Since the bill (and others like it) was not enacted, local communities have picked up the ball to make their communities “greener” through Community Choice Aggregation programs.  Although CCA’s have been implemented in some states since the 1990’s, the idea is gaining steam in others.  Montgomery County Executive Marc Elrich recently testified in support of CCA’s and the legislation (HB0730/SB0660) that is making its way through the Maryland General Assembly.

What is Community Choice Aggregation?  According to the EPA (, “Community choice aggregation (CCA), also known as municipal aggregation, are programs that allow local governments to procure power on behalf of their residents, businesses, and municipal accounts from an alternative supplier while still receiving transmission and distribution service from their existing utility provider. CCAs are an attractive option for communities that want more local control over their electricity sources, more green power than is offered by the default utility, and/or lower electricity prices. By aggregating demand, communities gain leverage to negotiate better rates with competitive suppliers and choose greener power sources.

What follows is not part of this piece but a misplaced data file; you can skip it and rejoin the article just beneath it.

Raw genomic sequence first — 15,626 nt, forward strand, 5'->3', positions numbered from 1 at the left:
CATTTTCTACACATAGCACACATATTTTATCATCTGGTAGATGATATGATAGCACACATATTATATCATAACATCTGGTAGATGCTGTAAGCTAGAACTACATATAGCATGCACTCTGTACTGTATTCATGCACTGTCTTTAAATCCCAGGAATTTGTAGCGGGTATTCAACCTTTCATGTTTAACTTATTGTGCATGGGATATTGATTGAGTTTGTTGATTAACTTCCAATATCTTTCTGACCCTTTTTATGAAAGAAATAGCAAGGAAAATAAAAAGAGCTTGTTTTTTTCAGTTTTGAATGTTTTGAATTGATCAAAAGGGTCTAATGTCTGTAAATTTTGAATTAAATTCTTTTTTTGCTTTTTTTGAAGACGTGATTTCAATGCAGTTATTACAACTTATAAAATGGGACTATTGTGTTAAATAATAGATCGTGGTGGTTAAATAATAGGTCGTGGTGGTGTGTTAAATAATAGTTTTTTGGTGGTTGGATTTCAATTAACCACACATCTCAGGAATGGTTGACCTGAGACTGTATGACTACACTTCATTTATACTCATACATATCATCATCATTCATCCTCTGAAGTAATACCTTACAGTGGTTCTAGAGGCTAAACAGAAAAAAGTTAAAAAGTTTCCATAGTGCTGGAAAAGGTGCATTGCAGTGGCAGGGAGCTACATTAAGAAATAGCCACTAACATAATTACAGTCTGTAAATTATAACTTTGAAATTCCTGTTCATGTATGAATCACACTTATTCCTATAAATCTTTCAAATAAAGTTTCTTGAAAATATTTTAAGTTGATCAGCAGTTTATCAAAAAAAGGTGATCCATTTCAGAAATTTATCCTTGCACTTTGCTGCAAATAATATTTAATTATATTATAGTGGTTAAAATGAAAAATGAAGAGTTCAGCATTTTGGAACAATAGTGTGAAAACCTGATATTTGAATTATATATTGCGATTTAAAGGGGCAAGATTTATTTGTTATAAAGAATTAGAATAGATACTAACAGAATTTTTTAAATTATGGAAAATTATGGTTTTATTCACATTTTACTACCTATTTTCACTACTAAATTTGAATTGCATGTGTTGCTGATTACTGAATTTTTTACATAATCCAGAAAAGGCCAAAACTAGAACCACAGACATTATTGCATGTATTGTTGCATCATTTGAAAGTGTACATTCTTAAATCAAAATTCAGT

However, Severin Borenstein’s blog post for the Energy Institute at Haas ( points out the pros and cons of CCA’s (Is “Community Choice” Electric Supply a Solution or a Problem?).  Borenstein points out the local utility still does all the work of supplying and metering customers, and bills customers for their services.